Posted by: Thomas Richard | August 26, 2010

Potency and Silence; Sterility and Noise

There is much fear and avoidance of silence in our very noisy culture.  Silence and solitude seem to threaten the souls of those who most urgently need them!  Yes, the soul needs the potency of silence and the embrace of solitude, as contradictory as that may sound.  In the openness of silence, in the receptivity of solitude, the soul can finally meet and embrace God the Lover of our souls.

Pope Benedict recently spoke of his closest “travel companions” on the spiritual journey of life – some of whom are among the saints in heaven.  (On the Saints, Companions on the Journey)  He recounted a significant story of St. Augustine:

He and his mother are in Ostia, in an inn, and from the window they see the sky and the sea, and they transcend sky and sea, and for a moment touch the heart of God in the silence of creatures. And here a fundamental idea appears in the journey toward Truth: creatures must be silent so that there will be a silence in which God can speak. This is also true in our time: Sometimes there is a sort of fear of silence, of recollection, of reflecting on one’s acts, on the profound meaning of one’s life. Often preferred is living the fleeting moment, hoping that it will bring lasting happiness. One prefers to live, because it seems easier, with superficiality, without thinking; there is fear of seeking the Truth, or perhaps there is fear that the Truth will find us, will grip us and change our life, as happened to St. Augustine. ‘

Dear brothers and sisters, I would like to say to all, also to those in a difficult moment in their faith journey, those who do not participate much in the life of the Church, or those who live “as if God did not exist” that they not be afraid of the Truth, that they never interrupt their journey toward it, that they never cease to seek the profound truth about themselves and about things with the internal eyes of the heart.

In this culture, so frantic with business and so saturated with noise, the poor and fearful soul can hide from the One who alone can lead us to life.  One can avoid that dreaded meeting with Truth, instead seeking to fill time with entertainment, with fiction, with busyness.  Adam and Eve sought to hide from God, after they sinned against Him (Gen 3).  How foolish we can be!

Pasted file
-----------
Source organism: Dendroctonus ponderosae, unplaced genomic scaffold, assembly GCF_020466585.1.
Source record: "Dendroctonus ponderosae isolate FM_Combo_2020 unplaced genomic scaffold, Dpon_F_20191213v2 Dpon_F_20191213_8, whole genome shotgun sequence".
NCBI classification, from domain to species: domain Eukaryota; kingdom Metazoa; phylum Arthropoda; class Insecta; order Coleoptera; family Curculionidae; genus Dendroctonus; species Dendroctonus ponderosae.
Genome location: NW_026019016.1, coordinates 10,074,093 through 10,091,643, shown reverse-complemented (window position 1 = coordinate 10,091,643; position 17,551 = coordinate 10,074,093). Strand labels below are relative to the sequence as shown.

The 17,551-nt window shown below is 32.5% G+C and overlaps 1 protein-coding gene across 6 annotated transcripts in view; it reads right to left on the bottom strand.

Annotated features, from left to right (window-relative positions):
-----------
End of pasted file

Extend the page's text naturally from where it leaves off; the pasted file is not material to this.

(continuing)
(Isaiah Ch 55, NAB)

1  All you who are thirsty, come to the water! You who have no money, come, receive grain and eat; Come, without paying and without cost, drink wine and milk!

2  Why spend your money for what is not bread; your wages for what fails to satisfy? Heed me, and you shall eat well, you shall delight in rich fare.

3  Come to me heedfully, listen, that you may have life.

….

6  Seek the LORD while he may be found, call him while he is near.

7  Let the scoundrel forsake his way, and the wicked man his thoughts; Let him turn to the LORD for mercy; to our God, who is generous in forgiving.

8  For my thoughts are not your thoughts, nor are your ways my ways, says the LORD.

9  As high as the heavens are above the earth, so high are my ways above your ways and my thoughts above your thoughts.

10  For just as from the heavens the rain and snow come down And do not return there till they have watered the earth, making it fertile and fruitful, Giving seed to him who sows and bread to him who eats,

11  So shall my word be that goes forth from my mouth; It shall not return to me void, but shall do my will, achieving the end for which I sent it.

12  Yes, in joy you shall depart, in peace you shall be brought back; Mountains and hills shall break out in song before you, and all the trees of the countryside shall clap their hands.

13  In place of the thornbush, the cypress shall grow, instead of nettles, the myrtle. This shall be to the LORD’S renown, an everlasting imperishable sign.

Thomas


Responses

  1. Dear Thomas,

    Thanks for your post including the excerpt from Pope Benedict and the beautiful words from Isaiah. May we appreciate, in a deeper way, the prayerful silence we all need.

    “…they see the sky and the sea, and they transcend sky and sea, and for a moment touch the heart of God in the silence of creatures. ” – Pope Benedict’s image of Monica and Augustine invites us into both exterior and interior silence.

    Each person, by God’s Word and by His Grace, is invited to seek the Lord in the silence of his or her own heart, transcending all His Gifts to find Him Who is our Way, our Truth, and our Life. Let us seek Him while He may be found! (Is. 55:6)

    May we, like St. Augustine and St. Monica and all the saints, learn to treasure silent moments — that we too may touch Him Whose Heart is pierced for Love of us.

  2. Thomas,

    Thank you for reminding us of the potency of silence. I am also reminded of the rewarding benefits of silence in Adoration, for it is there where one can be silent and hear God’s word in scripture and in prayer. I pray we all can find a place of solitude and reflect on God’s goodness, even if it means we have to reflect on some painful times in our lives while reflecting.


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